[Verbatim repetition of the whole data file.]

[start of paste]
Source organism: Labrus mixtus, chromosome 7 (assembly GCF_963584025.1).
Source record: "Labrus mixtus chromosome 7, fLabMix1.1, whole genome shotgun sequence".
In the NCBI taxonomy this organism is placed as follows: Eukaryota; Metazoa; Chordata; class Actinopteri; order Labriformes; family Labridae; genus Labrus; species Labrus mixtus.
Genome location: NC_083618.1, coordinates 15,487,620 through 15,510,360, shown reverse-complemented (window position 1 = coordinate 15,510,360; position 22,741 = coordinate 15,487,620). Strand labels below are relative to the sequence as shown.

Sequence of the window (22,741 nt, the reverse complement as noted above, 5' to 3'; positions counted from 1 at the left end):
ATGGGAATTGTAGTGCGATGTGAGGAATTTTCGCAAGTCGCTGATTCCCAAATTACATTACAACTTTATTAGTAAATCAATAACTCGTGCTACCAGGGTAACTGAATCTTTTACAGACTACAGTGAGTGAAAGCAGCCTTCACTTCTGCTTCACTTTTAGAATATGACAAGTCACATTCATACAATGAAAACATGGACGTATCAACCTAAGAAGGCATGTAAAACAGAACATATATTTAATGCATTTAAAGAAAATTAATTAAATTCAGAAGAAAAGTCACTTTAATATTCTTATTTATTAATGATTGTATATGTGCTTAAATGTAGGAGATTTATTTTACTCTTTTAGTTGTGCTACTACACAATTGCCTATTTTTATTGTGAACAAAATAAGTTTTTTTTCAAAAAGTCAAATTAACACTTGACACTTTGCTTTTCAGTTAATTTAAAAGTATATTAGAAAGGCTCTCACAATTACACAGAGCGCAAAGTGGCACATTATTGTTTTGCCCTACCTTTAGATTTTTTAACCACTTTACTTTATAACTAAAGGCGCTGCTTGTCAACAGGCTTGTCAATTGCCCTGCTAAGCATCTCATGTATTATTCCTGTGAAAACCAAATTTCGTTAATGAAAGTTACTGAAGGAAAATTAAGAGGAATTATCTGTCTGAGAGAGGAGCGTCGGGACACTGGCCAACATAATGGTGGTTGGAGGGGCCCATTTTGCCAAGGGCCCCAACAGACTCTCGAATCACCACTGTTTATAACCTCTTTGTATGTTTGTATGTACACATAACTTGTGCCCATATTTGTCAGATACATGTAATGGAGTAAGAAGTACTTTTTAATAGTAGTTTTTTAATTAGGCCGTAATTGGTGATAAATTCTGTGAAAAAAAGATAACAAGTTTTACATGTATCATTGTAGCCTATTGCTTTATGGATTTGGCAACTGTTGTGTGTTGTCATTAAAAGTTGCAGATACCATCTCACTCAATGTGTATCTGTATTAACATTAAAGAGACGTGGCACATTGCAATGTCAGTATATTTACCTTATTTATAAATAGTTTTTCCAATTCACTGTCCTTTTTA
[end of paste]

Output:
Source organism: Labrus mixtus, chromosome 7 (assembly GCF_963584025.1).
Source record: "Labrus mixtus chromosome 7, fLabMix1.1, whole genome shotgun sequence".
In the NCBI taxonomy this organism is placed as follows: Eukaryota; Metazoa; Chordata; class Actinopteri; order Labriformes; family Labridae; genus Labrus; species Labrus mixtus.
Genome location: NC_083618.1, coordinates 15,487,620 through 15,510,360, shown reverse-complemented (window position 1 = coordinate 15,510,360; position 22,741 = coordinate 15,487,620). Strand labels below are relative to the sequence as shown.

Sequence of the window (22,741 nt, the reverse complement as noted above, 5' to 3'; positions counted from 1 at the left end):
ATGGGAATTGTAGTGCGATGTGAGGAATTTTCGCAAGTCGCTGATTCCCAAATTACATTACAACTTTATTAGTAAATCAATAACTCGTGCTACCAGGGTAACTGAATCTTTTACAGACTACAGTGAGTGAAAGCAGCCTTCACTTCTGCTTCACTTTTAGAATATGACAAGTCACATTCATACAATGAAAACATGGACGTATCAACCTAAGAAGGCATGTAAAACAGAACATATATTTAATGCATTTAAAGAAAATTAATTAAATTCAGAAGAAAAGTCACTTTAATATTCTTATTTATTAATGATTGTATATGTGCTTAAATGTAGGAGATTTATTTTACTCTTTTAGTTGTGCTACTACACAATTGCCTATTTTTATTGTGAACAAAATAAGTTTTTTTTCAAAAAGTCAAATTAACACTTGACACTTTGCTTTTCAGTTAATTTAAAAGTATATTAGAAAGGCTCTCACAATTACACAGAGCGCAAAGTGGCACATTATTGTTTTGCCCTACCTTTAGATTTTTTAACCACTTTACTTTATAACTAAAGGCGCTGCTTGTCAACAGGCTTGTCAATTGCCCTGCTAAGCATCTCATGTATTATTCCTGTGAAAACCAAATTTCGTTAATGAAAGTTACTGAAGGAAAATTAAGAGGAATTATCTGTCTGAGAGAGGAGCGTCGGGACACTGGCCAACATAATGGTGGTTGGAGGGGCCCATTTTGCCAAGGGCCCCAACAGACTCTCGAATCACCACTGTTTATAACCTCTTTGTATGTTTGTATGTACACATAACTTGTGCCCATATTTGTCAGATACATGTAATGGAGTAAGAAGTACTTTTTAATAGTAGTTTTTTAATTAGGCCGTAATTGGTGATAAATTCTGTGAAAAAAAGATAACAAGTTTTACATGTATCATTGTAGCCTATTGCTTTATGGATTTGGCAACTGTTGTGTGTTGTCATTAAAAGTTGCAGATACCATCTCACTCAATGTGTATCTGTATTAACATTAAAGAGACGTGGCACATTGCAATGTCAGTATATTTACCTTATTTATAAATAGTTTTTCCAATTCACTGTCCTTTTTA